“Oh…thanks, Alyson.,” Jenna managed to say and hugged Alyson. “I know that if I did not have you in my life right now, I probably would have done something to hurt myself.” She felt like she was honest in saying what she just said. She could not hold back her hurt feeling any longer.
“Now, Jenna, you can’t do that. Can’t you see that we need each other. My world is a better place because of you.” Both women laughed, hugged each other, and took each other’s hands.
“I’m getting tired now. I need to go to bed.” Alyson got up first and extended her hand to help Jenna up off the floor and wrapped her arms around Jenna to support her all the way to her bed. She stayed with her for a few more moments and then left.
Exhausted from all of the strong emotions, Jenna quickly fell asleep.
"No, despite allthese things,overwhelming victory is ours through Christ Jesus. " Romans 8:37, NLT
Jenna could not quite place her finger on it, but the next morning, she woke up smiling and with a spring in her step. The tears that she had cried the last night seemed to have been cleansing. Cleansed of what, she did not know. But what she did know was that the gigantic burden that she had once had on her seemed to be gone. For the first time in what seemed like a year, she found it easy to get out of bed.
She also found it easy to eat breakfast again. She was hungry and went to the kitchen, took a bowl from the cabinet, poured some cereal in it, and sat down to eat it.
She needed to get out of the house some, go out and walk and get some fresh air. Spring had rolled around, and the sun was shining. She thought a trip to the mall doing some window shopping would be the thing for her to do. Or better yet, buy something for herself. Since she had to be at work later that day, she decided to wear her work clothes. Today, it was not going to be the usual elastic pants. It was going to be the pants that she liked that had the zipper in the side. The red sweater that she had always went well with it, so she wore that too. Jenna completed the outfit with her black flats, put on some burgundy lipstick, and got in her car and headed for the mall.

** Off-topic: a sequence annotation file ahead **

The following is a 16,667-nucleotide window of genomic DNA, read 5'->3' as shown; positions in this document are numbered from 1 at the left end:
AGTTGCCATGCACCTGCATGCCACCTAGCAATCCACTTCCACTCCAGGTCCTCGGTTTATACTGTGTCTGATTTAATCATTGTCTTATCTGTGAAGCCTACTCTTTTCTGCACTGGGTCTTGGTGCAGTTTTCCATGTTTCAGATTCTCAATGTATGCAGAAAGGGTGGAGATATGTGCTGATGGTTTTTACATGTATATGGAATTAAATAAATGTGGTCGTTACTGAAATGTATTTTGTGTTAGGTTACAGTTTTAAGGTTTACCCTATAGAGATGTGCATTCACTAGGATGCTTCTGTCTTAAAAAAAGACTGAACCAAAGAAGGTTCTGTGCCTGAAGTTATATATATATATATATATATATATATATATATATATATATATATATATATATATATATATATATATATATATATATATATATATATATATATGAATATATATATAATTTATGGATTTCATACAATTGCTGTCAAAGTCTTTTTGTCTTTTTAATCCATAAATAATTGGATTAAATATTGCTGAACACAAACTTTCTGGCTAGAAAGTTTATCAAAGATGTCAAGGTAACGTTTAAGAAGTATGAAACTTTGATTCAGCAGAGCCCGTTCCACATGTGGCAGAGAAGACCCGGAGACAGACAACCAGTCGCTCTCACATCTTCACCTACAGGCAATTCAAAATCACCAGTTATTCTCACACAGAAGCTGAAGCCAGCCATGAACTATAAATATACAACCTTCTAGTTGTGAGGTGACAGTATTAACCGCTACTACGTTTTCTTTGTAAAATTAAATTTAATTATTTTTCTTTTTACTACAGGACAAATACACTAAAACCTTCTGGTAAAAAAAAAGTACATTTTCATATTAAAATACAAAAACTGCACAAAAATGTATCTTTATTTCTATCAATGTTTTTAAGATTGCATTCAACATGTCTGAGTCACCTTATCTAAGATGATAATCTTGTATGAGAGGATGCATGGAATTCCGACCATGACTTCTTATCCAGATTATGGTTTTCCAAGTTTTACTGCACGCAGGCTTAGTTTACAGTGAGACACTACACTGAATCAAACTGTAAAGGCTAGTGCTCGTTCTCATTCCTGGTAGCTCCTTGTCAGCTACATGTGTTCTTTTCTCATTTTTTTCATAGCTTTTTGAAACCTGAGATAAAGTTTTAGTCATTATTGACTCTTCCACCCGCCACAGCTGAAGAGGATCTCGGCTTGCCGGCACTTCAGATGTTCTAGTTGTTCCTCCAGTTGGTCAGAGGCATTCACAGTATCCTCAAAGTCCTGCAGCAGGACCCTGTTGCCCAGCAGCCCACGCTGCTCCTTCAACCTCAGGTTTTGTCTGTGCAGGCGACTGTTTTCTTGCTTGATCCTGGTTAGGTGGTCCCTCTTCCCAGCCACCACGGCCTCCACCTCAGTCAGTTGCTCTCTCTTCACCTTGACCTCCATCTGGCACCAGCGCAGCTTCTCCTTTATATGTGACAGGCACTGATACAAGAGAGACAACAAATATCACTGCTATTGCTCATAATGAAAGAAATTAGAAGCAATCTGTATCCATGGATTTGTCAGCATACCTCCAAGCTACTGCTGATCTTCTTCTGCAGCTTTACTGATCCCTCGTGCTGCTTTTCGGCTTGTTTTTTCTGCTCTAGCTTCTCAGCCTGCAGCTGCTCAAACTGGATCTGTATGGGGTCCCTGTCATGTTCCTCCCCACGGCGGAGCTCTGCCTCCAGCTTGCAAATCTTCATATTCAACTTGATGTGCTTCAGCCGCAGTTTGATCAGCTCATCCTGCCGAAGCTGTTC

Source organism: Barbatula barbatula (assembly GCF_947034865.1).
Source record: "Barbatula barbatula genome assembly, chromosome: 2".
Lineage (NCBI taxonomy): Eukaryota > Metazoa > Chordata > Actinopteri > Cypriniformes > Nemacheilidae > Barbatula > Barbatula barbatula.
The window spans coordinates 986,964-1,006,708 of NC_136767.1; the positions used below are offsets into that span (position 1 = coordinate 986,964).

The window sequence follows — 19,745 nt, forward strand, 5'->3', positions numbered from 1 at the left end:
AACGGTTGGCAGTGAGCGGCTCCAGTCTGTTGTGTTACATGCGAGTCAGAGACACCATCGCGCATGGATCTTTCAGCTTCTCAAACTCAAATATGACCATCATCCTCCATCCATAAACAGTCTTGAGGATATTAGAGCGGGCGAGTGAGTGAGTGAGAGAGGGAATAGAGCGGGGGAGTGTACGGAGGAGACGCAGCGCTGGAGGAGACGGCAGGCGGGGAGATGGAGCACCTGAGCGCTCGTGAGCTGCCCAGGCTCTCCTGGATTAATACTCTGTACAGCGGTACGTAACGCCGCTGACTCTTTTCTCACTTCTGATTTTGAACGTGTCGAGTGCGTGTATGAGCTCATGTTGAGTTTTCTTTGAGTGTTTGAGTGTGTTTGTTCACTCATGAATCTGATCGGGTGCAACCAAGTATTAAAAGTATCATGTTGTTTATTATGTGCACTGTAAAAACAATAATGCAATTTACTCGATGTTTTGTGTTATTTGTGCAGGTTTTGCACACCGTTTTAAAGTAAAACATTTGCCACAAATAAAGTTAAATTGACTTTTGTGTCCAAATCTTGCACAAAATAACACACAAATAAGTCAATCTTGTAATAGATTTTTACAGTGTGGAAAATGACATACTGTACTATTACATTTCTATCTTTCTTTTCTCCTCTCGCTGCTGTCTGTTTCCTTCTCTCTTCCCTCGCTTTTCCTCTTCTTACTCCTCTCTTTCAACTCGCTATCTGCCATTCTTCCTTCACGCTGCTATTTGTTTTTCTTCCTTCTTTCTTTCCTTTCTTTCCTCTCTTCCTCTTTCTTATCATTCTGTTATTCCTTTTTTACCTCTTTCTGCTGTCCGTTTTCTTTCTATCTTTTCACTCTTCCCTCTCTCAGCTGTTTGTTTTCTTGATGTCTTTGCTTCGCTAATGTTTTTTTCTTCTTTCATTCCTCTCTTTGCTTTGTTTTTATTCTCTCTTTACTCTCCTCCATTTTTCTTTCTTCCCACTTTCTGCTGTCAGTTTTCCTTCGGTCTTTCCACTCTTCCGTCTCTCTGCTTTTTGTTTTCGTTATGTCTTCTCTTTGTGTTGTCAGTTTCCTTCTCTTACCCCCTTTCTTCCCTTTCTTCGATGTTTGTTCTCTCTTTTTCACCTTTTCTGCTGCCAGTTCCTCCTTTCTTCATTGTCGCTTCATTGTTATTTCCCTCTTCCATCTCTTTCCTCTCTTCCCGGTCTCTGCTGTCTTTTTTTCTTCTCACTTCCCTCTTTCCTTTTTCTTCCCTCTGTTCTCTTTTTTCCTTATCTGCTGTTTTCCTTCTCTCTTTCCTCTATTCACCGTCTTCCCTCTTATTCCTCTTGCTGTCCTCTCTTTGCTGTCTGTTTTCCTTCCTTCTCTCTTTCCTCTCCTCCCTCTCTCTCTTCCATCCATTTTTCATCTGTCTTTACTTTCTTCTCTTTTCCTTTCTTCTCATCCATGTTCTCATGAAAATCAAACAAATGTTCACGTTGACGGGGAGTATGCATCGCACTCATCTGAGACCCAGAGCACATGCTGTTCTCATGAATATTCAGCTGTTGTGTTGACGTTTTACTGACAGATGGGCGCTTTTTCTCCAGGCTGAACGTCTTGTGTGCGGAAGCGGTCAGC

She forgot how crowded it was at mall on Saturday mornings. In some ways, it felt stimulating and piqued an interest in people watching. She walked the mall and took samples of a few body lotions and perfumes. She saw a few things on sale, one of which was a bottle of lotion and shower gel from Bath and Body Works. She decided to buy it and to treat herself to that after a hard day of work tonight.
In the height of her renewed happiness, she happened to see Larry.
“Jenna! It’s great to see you!” He noticed her. She was trapped; she had no choice but to talk to him.